A conversation on Twitter got me thinking again about the privilege and luck involved in my quick and painless diagnosis – and how those of us who are lucky might like to help others.

The woman I spoke to (also from the UK) had been totally dismissed by a mental health nurse who wouldn’t even assess her for ADHD because she was sitting still during their initial conversation(???). He was the kind of man, it seems, who didn’t even believe that woman can have ADHD.

The two acceptable options for her problems were depression or anxiety. Lots of women with ADHD get misdiagnosed with one or the other, and have to suffer years of ineffectual and awful treatment.

She’s now having a hard time finding the time and mental resources to fight for a second appointment. She has children, and her symptoms are difficult to manage.

How luck and privilege helped me with my ADHD diagnosis

Now, as I say, part of the reason I breezed through the diagnostic process was luck:

  • I had a short waiting period (six months total from initial GP to diagnosis). This is a postcode lottery situation.
  • The GP, mental health nurse and psych consultant I saw were ALL well-educated on the subject of ADHD presenting in women. Often the people who assess patients in the UK aren’t even trained in the subject of ADHD (see above).

However, there was also a lot of privilege in play:


I was brought up without much money, but still within a middle class family. This might not make sense in some countries… we have weirdly ingrained, hereditary class prejudice in the UK to the point where it transcends economic reality.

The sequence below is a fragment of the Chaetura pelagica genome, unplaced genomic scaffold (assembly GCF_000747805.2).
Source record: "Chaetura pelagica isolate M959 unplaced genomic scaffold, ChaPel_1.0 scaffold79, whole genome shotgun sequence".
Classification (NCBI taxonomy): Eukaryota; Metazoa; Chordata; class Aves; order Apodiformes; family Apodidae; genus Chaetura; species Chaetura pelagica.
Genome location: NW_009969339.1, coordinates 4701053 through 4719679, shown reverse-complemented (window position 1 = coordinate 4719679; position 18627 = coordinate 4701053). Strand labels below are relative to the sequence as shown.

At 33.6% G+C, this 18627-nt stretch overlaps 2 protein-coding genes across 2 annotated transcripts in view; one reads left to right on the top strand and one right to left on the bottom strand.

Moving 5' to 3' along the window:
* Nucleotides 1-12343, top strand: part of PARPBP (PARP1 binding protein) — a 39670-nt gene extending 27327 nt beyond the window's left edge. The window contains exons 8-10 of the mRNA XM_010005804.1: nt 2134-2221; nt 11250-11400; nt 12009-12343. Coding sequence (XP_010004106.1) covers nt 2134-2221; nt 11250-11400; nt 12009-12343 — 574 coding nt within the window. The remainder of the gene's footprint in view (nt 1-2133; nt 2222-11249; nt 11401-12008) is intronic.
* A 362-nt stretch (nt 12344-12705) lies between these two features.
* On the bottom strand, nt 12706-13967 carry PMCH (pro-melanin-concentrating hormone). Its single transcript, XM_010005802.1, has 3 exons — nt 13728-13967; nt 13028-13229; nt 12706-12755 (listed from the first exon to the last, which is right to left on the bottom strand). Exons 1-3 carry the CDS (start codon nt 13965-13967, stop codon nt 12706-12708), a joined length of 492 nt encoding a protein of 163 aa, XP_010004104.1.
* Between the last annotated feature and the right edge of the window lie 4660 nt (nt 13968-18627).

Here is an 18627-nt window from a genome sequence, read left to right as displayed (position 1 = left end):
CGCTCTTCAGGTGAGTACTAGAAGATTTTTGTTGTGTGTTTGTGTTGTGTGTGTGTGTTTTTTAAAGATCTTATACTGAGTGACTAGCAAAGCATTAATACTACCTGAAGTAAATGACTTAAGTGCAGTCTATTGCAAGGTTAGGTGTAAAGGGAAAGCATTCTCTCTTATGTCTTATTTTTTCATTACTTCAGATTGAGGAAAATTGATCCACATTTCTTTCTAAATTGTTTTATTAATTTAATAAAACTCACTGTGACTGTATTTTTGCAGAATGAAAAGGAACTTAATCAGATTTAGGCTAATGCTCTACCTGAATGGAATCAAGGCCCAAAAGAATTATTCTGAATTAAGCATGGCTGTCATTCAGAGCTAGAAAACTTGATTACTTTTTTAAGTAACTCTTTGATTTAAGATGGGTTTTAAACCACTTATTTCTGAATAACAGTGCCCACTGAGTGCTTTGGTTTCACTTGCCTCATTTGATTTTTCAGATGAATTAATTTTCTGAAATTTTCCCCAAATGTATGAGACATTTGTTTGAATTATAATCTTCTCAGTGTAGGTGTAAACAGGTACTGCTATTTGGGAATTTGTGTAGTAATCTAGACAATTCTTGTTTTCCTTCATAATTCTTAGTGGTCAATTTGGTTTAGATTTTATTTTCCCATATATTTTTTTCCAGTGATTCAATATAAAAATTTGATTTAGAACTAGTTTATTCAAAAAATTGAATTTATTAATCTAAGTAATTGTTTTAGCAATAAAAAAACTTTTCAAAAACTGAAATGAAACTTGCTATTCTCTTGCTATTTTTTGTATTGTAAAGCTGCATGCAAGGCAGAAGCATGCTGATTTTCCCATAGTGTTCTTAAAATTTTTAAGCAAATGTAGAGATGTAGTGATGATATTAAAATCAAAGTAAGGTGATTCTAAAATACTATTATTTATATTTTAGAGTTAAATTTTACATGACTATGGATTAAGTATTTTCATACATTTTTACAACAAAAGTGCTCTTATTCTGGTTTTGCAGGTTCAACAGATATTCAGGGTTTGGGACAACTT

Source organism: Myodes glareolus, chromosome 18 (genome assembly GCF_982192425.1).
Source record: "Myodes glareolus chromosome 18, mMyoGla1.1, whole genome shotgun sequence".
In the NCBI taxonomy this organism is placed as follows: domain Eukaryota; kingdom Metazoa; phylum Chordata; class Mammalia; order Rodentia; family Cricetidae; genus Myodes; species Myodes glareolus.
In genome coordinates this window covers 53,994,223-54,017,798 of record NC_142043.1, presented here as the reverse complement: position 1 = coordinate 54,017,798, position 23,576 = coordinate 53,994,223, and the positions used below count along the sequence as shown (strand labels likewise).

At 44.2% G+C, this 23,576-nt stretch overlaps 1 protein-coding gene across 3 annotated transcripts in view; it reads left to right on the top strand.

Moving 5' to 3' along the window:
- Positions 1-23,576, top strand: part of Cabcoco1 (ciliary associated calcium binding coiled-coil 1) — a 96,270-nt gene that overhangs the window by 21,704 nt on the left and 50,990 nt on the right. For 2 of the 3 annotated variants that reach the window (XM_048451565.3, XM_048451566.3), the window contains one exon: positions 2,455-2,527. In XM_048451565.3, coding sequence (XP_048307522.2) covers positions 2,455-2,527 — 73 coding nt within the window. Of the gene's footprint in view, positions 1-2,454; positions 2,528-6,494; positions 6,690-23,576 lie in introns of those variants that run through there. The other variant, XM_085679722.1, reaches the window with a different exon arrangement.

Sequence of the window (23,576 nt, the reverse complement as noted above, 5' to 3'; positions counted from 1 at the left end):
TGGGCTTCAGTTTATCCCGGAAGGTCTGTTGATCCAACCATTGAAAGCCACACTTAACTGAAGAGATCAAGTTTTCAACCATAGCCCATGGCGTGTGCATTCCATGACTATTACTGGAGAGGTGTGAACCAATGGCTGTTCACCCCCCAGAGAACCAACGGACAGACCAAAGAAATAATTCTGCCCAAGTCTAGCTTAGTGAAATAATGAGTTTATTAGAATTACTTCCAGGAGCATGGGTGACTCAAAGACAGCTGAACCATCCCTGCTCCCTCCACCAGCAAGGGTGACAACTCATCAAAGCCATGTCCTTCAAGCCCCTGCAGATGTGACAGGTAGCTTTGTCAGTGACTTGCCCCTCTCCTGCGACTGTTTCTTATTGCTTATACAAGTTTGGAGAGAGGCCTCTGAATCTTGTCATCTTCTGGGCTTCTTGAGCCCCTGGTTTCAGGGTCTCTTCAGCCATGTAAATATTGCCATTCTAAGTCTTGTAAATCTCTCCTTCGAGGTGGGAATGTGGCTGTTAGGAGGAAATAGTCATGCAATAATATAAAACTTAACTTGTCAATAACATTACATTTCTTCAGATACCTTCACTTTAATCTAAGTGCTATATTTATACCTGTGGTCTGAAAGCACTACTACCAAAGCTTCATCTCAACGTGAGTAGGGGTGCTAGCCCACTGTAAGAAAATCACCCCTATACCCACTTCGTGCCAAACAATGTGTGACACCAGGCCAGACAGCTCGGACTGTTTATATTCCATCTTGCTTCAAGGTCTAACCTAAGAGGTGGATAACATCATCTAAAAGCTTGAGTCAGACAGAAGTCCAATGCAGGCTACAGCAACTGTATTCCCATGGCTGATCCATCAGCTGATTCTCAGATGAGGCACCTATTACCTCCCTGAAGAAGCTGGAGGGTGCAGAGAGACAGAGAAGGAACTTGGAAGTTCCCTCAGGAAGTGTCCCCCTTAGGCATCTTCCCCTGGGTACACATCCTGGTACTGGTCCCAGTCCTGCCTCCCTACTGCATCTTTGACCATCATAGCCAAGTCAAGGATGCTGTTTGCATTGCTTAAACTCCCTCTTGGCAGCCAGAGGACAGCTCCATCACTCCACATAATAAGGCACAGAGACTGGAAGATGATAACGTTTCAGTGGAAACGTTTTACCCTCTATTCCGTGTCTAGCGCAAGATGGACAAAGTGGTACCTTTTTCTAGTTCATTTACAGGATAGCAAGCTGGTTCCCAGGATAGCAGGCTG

Because of this I have a posh voice and a large vocabulary, having been brought up by parents who were both university-educated (although I didn’t go myself).

It is easy to get people to take me seriously. I can explain symptoms eloquently. Most medical staff are also middle class, so there’s a subconscious affinity bias.


Ableism within the system definitely plays into this. ADHD is often comorbid with dyslexia, autism and anxiety.

I do not have dyslexia, probably don’t have autism, and my anxiety is under control these days.

This means it was easy (comparatively) for me to do lots of research and reading before going to any of my meetings, so I knew what to highlight. It was easy to type up notes and present my case. I was able to make the phone calls to ask for appointments. Not everyone can do all of this, and the system does not adequately cater for them.


I am white. There are reams of material on why this was an advantage when it came to being believed about my disorder.


I had the time to research, to go to appointments, to make follow-up calls and to start this blog.

This is because I don’t have children, I am not a carer, and I don’t have to work three jobs to make ends meet.

Helping others

I think it would be excellent if those of us who have been through the diagnostic process (and are now doing well) could lend a hand to those who are struggling.

We’re now better-positioned to do so, because we’ve been through the system and know what to expect; and if we’re being treated we probably have better control of our symptoms, so we can research, write and organise.


  • If you are struggling with the diagnostic process, I’d like to offer to help (for free) with
    • Writing emails, letters, and scripts for phone calls
    • Gathering any research and data you think might be helpful for your appointments
    • Answering any questions I’ve failed to answer on this blog (or just any you haven’t found yet)
    • Just drop me a line.
  • If you are already diagnosed and doing much better these days, it would be super cool if you could offer the same to others.

Have a fantastic weekend, all. x

Featured image: original image by Elionas, Pixabay

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